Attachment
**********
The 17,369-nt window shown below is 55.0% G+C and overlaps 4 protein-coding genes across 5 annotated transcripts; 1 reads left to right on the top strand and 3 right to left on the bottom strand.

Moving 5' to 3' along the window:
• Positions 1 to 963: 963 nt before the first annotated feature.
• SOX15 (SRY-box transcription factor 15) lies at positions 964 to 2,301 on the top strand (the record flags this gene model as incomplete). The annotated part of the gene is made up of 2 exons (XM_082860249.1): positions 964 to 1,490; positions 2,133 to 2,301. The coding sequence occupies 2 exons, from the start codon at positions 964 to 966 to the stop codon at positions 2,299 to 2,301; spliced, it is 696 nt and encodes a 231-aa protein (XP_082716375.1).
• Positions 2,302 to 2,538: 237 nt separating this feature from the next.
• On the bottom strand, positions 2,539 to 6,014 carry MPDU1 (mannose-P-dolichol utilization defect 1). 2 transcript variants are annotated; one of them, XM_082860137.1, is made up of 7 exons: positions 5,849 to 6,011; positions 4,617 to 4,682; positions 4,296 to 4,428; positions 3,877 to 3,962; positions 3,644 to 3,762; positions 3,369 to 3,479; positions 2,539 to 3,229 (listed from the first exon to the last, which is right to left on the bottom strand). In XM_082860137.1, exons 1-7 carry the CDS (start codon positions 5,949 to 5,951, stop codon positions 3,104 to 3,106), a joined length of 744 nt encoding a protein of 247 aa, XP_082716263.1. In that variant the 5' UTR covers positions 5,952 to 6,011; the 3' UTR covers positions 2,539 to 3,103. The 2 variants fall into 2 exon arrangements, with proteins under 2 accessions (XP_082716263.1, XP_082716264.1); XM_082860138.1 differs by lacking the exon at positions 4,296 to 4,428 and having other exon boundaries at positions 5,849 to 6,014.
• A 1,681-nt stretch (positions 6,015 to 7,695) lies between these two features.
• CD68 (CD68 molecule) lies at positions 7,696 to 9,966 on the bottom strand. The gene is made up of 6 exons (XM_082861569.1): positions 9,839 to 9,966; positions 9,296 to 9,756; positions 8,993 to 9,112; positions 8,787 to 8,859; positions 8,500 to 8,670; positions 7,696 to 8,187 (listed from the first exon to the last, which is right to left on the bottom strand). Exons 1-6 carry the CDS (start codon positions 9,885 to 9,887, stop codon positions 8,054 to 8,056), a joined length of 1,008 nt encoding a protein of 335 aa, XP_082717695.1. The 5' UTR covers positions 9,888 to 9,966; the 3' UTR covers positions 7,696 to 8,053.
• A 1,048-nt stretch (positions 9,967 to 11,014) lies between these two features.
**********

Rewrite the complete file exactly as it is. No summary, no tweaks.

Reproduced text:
The 17,369-nt window shown below is 55.0% G+C and overlaps 4 protein-coding genes across 5 annotated transcripts; 1 reads left to right on the top strand and 3 right to left on the bottom strand.

Moving 5' to 3' along the window:
• Positions 1 to 963: 963 nt before the first annotated feature.
• SOX15 (SRY-box transcription factor 15) lies at positions 964 to 2,301 on the top strand (the record flags this gene model as incomplete). The annotated part of the gene is made up of 2 exons (XM_082860249.1): positions 964 to 1,490; positions 2,133 to 2,301. The coding sequence occupies 2 exons, from the start codon at positions 964 to 966 to the stop codon at positions 2,299 to 2,301; spliced, it is 696 nt and encodes a 231-aa protein (XP_082716375.1).
• Positions 2,302 to 2,538: 237 nt separating this feature from the next.
• On the bottom strand, positions 2,539 to 6,014 carry MPDU1 (mannose-P-dolichol utilization defect 1). 2 transcript variants are annotated; one of them, XM_082860137.1, is made up of 7 exons: positions 5,849 to 6,011; positions 4,617 to 4,682; positions 4,296 to 4,428; positions 3,877 to 3,962; positions 3,644 to 3,762; positions 3,369 to 3,479; positions 2,539 to 3,229 (listed from the first exon to the last, which is right to left on the bottom strand). In XM_082860137.1, exons 1-7 carry the CDS (start codon positions 5,949 to 5,951, stop codon positions 3,104 to 3,106), a joined length of 744 nt encoding a protein of 247 aa, XP_082716263.1. In that variant the 5' UTR covers positions 5,952 to 6,011; the 3' UTR covers positions 2,539 to 3,103. The 2 variants fall into 2 exon arrangements, with proteins under 2 accessions (XP_082716263.1, XP_082716264.1); XM_082860138.1 differs by lacking the exon at positions 4,296 to 4,428 and having other exon boundaries at positions 5,849 to 6,014.
• A 1,681-nt stretch (positions 6,015 to 7,695) lies between these two features.
• CD68 (CD68 molecule) lies at positions 7,696 to 9,966 on the bottom strand. The gene is made up of 6 exons (XM_082861569.1): positions 9,839 to 9,966; positions 9,296 to 9,756; positions 8,993 to 9,112; positions 8,787 to 8,859; positions 8,500 to 8,670; positions 7,696 to 8,187 (listed from the first exon to the last, which is right to left on the bottom strand). Exons 1-6 carry the CDS (start codon positions 9,885 to 9,887, stop codon positions 8,054 to 8,056), a joined length of 1,008 nt encoding a protein of 335 aa, XP_082717695.1. The 5' UTR covers positions 9,888 to 9,966; the 3' UTR covers positions 7,696 to 8,053.
• A 1,048-nt stretch (positions 9,967 to 11,014) lies between these two features.